The USA's superb record in women's football is hardly a secret. They are the current Olympic champions, they have won the FIFA Women's World Cup twice, and their junior teams have also excelled in recent times; the US have never finished outside the final four of the FIFA U-20 Women's World Cup, and took home the inaugural title in 2002.
With all that in mind, it is not surprising that many have already installed the USA Women's U-17 team as favourites for the first-ever FIFA U-17 Women's World Cup, to be held in New Zealand in October and November. Yet coach Kaz Tambi, who has acquired a wealth of experience in women's football over the years, is taking nothing for granted.
The USA are drawn with Japan, France and Paraguay in Group C of the competition, and Tambi admits that his team's opponents will be largely an unknown quantity. "We haven't played any of the other three teams in the group before. But we believe that the teams will generally replicate their senior teams, in terms of style."
All youngsters need role models, and there could have been no better spur for Tambi's talented bunch of youngsters than the USA's success in Beijing, achieved despite the absence of star striker Abby Wambach. "We watched the Olympic final as a group when we were in training, it was very exciting for the girls," enthused Tambi. "We were also fortunate enough to see them play here [in New Jersey, where the U-17 team is based] right after the tournament, against Ireland. And Heather O'Reilly came out to the training camp to talk to the players. That was a real thrill for them."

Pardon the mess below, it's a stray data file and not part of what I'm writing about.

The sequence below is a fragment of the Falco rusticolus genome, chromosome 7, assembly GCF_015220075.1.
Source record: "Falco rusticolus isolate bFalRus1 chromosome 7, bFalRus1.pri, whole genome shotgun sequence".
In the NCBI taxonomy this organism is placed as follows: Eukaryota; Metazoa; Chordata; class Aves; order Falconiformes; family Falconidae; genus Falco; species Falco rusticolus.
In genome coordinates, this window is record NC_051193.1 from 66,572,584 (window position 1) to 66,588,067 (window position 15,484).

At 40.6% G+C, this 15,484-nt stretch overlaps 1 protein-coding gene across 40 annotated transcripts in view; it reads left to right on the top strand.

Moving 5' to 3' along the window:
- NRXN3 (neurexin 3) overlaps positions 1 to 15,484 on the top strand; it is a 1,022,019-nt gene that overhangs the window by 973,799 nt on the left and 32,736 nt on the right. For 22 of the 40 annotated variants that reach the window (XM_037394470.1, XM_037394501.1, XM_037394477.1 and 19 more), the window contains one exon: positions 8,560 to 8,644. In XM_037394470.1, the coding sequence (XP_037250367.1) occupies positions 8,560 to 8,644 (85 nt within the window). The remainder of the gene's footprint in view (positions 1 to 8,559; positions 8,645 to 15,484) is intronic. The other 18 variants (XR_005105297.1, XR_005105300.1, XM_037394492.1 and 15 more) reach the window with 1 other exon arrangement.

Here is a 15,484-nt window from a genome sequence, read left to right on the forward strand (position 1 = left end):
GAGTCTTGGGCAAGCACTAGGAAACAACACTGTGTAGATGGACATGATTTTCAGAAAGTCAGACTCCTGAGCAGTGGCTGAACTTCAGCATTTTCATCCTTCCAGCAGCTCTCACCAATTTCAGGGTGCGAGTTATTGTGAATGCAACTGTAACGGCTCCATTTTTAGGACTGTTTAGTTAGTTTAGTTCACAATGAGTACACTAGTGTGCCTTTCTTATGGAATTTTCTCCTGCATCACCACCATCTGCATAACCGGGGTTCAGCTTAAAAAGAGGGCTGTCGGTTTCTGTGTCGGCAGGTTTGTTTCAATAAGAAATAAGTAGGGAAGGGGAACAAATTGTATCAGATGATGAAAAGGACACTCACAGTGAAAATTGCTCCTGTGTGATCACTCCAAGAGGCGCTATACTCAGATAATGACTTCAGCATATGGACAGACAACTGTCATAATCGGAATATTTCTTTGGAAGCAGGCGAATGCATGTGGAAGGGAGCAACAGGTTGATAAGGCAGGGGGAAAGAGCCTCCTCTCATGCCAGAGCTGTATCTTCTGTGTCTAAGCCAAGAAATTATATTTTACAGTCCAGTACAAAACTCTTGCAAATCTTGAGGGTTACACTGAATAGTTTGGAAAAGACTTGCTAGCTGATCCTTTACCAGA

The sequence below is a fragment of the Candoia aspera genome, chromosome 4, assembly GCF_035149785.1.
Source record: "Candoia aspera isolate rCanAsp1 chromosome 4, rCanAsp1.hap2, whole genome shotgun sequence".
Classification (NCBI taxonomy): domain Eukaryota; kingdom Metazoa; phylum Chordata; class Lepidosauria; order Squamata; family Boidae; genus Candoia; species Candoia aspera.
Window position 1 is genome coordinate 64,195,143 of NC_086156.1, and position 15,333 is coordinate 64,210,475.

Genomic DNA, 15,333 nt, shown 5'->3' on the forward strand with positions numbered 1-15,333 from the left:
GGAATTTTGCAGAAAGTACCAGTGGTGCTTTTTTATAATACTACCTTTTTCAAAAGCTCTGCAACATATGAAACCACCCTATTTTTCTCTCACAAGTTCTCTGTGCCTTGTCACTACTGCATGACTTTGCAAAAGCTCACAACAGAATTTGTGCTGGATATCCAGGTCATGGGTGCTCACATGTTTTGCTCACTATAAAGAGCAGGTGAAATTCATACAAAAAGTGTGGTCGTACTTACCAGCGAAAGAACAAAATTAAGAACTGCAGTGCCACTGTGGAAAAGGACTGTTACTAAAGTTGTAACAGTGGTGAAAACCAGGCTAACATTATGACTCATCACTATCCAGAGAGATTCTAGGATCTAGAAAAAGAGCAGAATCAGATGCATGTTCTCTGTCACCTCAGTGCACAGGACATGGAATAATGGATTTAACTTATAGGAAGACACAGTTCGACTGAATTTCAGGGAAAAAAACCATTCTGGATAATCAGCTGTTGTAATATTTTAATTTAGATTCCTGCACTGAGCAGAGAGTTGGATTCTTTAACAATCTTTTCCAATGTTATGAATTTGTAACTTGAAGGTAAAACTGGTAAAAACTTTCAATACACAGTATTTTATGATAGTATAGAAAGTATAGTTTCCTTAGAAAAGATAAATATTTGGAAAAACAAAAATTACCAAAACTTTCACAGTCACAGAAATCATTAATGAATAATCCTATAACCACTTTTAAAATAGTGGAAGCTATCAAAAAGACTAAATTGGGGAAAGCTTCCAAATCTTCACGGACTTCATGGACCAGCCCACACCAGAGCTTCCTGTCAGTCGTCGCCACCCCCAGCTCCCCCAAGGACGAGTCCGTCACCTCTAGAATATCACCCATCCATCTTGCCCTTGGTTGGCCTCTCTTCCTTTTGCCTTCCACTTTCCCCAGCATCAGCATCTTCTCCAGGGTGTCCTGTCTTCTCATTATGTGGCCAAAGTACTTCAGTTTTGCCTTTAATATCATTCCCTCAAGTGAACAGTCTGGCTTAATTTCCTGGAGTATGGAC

Mindful of the footballing future of his young hopefuls, the coach earnestly hopes that the new professional women's league in the United States will get off to a successful start. "It's very important for us that the new professional league is successful, and gets firmly established here. Without that, if you're a promising young player in the USA, there's almost nowhere to go after college soccer. Now there will be something to look forward to in the future; they'll have numerous role models, even beyond the national team."
Tambi spent three years as coach of the New Jersey Stallions in the USA's W-League, and despite the difference in age, he believes that his current U-17 charges are capable of a surprising level of tactical organisation. "Surprisingly, the girls are very sophisticated, and there's not a big difference between the way I teach these girls [and senior teams]. We're hoping that these girls play at a similar level tactically.
And does Tambi, a qualified lawyer practising in New Jersey, find the demands of a career in football oppressive, on top of his legal duties? "At times, there's not a whole lot of free time, especially when I've got the [Seton Hall] college team as well," he admits. "But I wouldn't trade it for anything. I love working in soccer. While some weeks tend to be very tiring, they are very satisfying."